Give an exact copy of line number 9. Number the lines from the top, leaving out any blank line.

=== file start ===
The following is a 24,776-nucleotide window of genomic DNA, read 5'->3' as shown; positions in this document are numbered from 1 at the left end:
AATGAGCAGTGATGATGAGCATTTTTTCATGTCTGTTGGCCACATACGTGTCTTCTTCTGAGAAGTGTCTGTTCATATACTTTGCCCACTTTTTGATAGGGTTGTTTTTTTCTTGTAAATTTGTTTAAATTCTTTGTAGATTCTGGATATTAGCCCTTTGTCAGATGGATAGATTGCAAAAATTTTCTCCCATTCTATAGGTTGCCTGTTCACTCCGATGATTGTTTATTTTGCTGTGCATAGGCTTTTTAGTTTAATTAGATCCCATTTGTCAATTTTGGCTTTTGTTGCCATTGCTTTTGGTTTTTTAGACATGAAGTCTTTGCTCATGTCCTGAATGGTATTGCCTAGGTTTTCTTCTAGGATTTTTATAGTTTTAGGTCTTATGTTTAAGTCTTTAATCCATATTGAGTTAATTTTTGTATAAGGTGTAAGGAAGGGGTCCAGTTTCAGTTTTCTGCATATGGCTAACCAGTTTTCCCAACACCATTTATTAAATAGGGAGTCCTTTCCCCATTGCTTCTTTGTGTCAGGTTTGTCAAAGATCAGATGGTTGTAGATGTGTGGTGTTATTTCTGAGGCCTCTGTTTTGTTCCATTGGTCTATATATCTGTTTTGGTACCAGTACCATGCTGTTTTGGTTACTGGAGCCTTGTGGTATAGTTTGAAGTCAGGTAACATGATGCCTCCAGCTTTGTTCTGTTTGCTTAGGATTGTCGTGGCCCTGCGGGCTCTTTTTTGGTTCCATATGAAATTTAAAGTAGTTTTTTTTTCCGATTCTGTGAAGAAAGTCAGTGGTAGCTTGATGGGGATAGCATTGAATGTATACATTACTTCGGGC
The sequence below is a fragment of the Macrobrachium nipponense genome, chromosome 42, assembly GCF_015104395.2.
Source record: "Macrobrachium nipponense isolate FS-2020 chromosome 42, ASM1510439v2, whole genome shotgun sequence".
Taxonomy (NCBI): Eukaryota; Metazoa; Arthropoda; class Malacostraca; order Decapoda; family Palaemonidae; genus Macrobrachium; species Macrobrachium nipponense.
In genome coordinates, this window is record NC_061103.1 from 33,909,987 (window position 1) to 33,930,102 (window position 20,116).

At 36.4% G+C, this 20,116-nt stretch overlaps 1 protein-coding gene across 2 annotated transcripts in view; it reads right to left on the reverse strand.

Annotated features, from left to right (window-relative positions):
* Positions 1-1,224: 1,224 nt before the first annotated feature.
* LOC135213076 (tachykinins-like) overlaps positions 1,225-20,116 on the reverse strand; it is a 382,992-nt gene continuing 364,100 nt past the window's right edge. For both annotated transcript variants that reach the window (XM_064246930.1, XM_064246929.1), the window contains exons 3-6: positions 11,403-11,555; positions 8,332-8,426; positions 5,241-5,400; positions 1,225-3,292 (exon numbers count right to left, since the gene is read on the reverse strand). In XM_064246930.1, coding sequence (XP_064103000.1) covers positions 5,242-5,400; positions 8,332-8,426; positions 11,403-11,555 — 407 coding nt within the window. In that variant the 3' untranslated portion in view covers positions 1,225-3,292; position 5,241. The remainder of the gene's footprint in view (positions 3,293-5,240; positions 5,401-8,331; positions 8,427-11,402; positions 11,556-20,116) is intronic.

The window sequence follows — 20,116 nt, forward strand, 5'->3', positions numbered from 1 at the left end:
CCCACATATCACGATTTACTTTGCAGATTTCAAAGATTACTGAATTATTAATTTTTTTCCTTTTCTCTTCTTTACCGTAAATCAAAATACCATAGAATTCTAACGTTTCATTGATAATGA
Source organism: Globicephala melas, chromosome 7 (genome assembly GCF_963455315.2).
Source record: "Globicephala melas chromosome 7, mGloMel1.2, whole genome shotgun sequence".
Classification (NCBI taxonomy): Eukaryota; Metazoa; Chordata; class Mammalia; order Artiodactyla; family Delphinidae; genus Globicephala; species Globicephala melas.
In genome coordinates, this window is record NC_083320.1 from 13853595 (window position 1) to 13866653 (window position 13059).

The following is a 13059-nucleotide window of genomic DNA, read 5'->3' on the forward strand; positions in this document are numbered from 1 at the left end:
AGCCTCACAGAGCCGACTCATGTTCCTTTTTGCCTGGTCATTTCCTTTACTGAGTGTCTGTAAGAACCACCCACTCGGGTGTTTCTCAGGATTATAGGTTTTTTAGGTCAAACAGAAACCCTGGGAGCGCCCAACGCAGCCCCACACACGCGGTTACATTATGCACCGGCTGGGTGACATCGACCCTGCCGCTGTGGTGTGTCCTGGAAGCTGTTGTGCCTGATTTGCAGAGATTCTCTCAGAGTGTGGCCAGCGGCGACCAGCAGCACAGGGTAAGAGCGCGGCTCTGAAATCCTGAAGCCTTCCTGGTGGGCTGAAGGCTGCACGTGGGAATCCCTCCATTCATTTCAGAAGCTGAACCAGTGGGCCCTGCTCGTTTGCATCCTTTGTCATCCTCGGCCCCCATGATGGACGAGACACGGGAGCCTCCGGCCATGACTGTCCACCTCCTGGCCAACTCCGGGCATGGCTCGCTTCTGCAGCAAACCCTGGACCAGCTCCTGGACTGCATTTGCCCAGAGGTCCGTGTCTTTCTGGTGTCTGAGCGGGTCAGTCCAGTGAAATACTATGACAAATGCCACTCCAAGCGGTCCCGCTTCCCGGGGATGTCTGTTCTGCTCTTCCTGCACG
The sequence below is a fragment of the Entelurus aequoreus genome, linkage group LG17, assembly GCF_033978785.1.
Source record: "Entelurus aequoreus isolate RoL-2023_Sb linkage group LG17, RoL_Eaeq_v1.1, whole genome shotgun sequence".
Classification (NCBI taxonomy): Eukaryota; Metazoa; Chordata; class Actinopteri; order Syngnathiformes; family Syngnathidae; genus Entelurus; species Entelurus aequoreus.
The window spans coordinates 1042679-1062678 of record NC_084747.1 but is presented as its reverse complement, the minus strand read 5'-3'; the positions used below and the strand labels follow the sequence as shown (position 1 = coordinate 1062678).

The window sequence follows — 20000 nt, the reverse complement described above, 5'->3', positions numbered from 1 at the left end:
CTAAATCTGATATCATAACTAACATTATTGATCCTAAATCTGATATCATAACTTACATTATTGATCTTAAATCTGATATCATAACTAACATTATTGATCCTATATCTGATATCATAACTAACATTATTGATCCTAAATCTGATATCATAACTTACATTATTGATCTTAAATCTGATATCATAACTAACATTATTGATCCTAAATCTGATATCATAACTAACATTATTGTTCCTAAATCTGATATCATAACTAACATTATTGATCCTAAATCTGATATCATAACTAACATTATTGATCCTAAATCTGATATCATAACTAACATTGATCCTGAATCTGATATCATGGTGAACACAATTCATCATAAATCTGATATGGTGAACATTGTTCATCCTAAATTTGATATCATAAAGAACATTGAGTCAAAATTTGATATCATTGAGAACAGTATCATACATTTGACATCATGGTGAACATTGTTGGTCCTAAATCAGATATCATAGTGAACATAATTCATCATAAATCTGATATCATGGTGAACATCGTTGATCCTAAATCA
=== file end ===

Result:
* Positions 1-1,224: 1,224 nt before the first annotated feature.